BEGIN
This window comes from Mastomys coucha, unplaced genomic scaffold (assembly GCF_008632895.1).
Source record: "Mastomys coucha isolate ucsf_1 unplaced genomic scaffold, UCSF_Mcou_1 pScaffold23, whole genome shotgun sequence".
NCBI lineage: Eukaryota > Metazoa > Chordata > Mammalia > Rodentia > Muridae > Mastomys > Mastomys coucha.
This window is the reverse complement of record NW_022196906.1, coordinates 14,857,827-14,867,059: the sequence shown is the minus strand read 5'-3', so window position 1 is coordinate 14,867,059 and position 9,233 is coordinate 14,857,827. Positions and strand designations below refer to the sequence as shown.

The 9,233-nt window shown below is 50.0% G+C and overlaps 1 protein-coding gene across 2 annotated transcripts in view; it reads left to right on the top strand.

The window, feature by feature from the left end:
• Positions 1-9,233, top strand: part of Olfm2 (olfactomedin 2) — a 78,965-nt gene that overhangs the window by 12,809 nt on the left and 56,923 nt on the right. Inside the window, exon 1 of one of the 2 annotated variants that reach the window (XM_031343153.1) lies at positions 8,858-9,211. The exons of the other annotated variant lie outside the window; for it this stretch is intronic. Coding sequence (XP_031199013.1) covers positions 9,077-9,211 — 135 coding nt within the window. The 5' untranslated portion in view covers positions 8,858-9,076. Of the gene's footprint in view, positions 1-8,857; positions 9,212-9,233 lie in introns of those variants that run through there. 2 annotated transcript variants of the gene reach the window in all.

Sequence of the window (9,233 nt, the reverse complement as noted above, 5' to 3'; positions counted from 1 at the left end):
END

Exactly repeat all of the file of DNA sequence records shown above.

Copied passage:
This window comes from Mastomys coucha, unplaced genomic scaffold (assembly GCF_008632895.1).
Source record: "Mastomys coucha isolate ucsf_1 unplaced genomic scaffold, UCSF_Mcou_1 pScaffold23, whole genome shotgun sequence".
NCBI lineage: Eukaryota > Metazoa > Chordata > Mammalia > Rodentia > Muridae > Mastomys > Mastomys coucha.
This window is the reverse complement of record NW_022196906.1, coordinates 14,857,827-14,867,059: the sequence shown is the minus strand read 5'-3', so window position 1 is coordinate 14,867,059 and position 9,233 is coordinate 14,857,827. Positions and strand designations below refer to the sequence as shown.

The 9,233-nt window shown below is 50.0% G+C and overlaps 1 protein-coding gene across 2 annotated transcripts in view; it reads left to right on the top strand.

The window, feature by feature from the left end:
• Positions 1-9,233, top strand: part of Olfm2 (olfactomedin 2) — a 78,965-nt gene that overhangs the window by 12,809 nt on the left and 56,923 nt on the right. Inside the window, exon 1 of one of the 2 annotated variants that reach the window (XM_031343153.1) lies at positions 8,858-9,211. The exons of the other annotated variant lie outside the window; for it this stretch is intronic. Coding sequence (XP_031199013.1) covers positions 9,077-9,211 — 135 coding nt within the window. The 5' untranslated portion in view covers positions 8,858-9,076. Of the gene's footprint in view, positions 1-8,857; positions 9,212-9,233 lie in introns of those variants that run through there. 2 annotated transcript variants of the gene reach the window in all.

Sequence of the window (9,233 nt, the reverse complement as noted above, 5' to 3'; positions counted from 1 at the left end):